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Monday, February 27, 2017

February 26, 2016


1st Reading: Exodus 24:12-18 
2nd Reading: 2 Peter 1:16-21
Gospel: Matthew 17:1-9

We went camping last summer on Orcas Island for 5 nights. It seemed like the tent was always in disarray. I don't need things to be absolutely tidy when we're camping, but if I've made the bed and sorted the laundry, you'd think it might stay that way. It was raining quite a bit and Sterling was going in the tent and jumping on the bed and throwing blankets and pillows all over. He just has so much energy. One of the families we met had a boy about Sterling's age. His parents had this brilliant idea. They brought an extra tent just for their kid to jump around in. That preserved the sleeping tent for actual sleeping and kept the mess and chaos contained to the other one for the most part.

Maybe poor Peter is just trying to keep the chaos contained when he offers to make three tents. However, this doesn't seem to be the direction God is going, so back down the mountain they go to heal the sick on their way to Jerusalem and the cross. 

Our family goes camping for several reasons. We go camping to get away from home. We go camping because it is a fun, inexpensive vacation. We go camping to experience nature. We go camping to break up our routine. We go camping to be healed by nature. I was just watching Big Bang Theory, so it must be true. Leonard and Penny and Sheldon and Amy were heading out to spend time at a cabin in the forest. They were talking about the power of nature—that people who walk through campus to their college classes retain more of what they learn than if they drive there. Some of our favorite memories are our camping trips.

One thing Sterling loves best about camping and hiking are the waterfalls. There are several waterfalls on Orcas Island, and on out hike Sterling didn't want to leave the waterfall. It was so loud and powerful and awe-inspiring! 

Peter and James and John are having a similar experience. They are having this incredible experience of awe and wonder. They have summited the mountain and they could stay all day. They are basking in God's presence. Their enthusiasm and excitement actually cloud their vision, though. They are so excited about the first part of their experience, seeing Moses and Elijah, that they don't realize that there is more, that God's not done yet. Peter tries to capture the experience. He's got his Instamatic Camera there and he wants everyone to squeeze in for the shot. He wants to preserve this moment for always. But he doesn't realize that the snapshot he is trying to take will not at all resemble the experience he is having. This experience is part of a bigger picture, the whole history of experience of God's presence with us from the beginning of time, through Moses and Elijah, in and out of exile, leading to Jesus and his ministry and this moment. But God has more. God interrupts Peter. God speaks about Jesus and who he is and scares the daylights out of the disciples. Then, Jesus reaches out to them and makes contact. They see Jesus alone. They go down the mountain. They heal people and fail to heal people. They misunderstand and they get it. They are welcomed in Jerusalem to shouts of Hosanna. They share the Passover. They deny their Rabbi and Savior. He is betrayed and arrested. He goes to trial. He is killed in a brutal way. He is in the tomb three days. He appears to them on the road. And on an on.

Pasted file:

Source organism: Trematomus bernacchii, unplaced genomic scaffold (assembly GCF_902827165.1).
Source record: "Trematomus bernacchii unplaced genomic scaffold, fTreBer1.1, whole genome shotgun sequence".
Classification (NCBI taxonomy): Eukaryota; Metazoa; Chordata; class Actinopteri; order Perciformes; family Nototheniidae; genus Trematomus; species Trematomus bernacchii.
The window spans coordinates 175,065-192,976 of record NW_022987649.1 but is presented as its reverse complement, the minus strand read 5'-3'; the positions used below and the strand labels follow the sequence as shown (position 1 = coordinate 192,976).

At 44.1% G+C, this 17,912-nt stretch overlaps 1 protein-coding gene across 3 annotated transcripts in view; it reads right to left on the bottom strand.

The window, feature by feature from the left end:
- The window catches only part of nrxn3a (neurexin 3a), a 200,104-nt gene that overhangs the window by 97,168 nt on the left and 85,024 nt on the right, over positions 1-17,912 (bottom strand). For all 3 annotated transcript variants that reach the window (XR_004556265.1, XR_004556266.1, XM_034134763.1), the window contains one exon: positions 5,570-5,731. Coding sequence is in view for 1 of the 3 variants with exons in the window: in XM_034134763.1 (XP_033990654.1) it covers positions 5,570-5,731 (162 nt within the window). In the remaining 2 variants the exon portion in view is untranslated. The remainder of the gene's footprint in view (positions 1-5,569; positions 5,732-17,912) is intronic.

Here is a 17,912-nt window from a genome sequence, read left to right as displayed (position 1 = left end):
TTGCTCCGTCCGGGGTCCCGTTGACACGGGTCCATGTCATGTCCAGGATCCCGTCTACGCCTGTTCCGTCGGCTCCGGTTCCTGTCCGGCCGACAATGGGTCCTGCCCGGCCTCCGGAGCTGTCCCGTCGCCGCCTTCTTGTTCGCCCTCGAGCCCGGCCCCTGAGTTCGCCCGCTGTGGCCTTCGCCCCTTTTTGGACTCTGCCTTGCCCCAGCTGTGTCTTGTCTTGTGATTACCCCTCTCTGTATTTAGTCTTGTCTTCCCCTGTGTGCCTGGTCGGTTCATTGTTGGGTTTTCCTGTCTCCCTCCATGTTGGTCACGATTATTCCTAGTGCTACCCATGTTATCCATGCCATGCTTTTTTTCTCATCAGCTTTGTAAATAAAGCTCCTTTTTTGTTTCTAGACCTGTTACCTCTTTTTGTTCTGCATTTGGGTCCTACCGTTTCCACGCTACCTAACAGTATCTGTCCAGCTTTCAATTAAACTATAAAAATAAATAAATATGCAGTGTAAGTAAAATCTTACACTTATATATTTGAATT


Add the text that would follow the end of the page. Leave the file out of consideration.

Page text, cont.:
They don't want that moment on the mountaintop to end, but this moment is revealing that God has always been with them, in slavery in Egypt, in the wilderness, in the exile, on the sabbath, at each meal, in every relationship, in every moment. When that vision and that voice go, who do they see, but Jesus himself alone, the voice still echoing, “Listen to him!” Once in a great while we stand in the midst of a vision, so convinced and overwhelmed to be in God's presence. But normally we stand next to an ordinary-looking guy and we're still standing in God's presence. Or we're at the foot of the cross weeping, or at the deathbed of a friend, weeping, and we're standing in God's presence. Or we're driving past a family doing homework under the lights of 7-11 because they are homeless and we are standing in God's presence.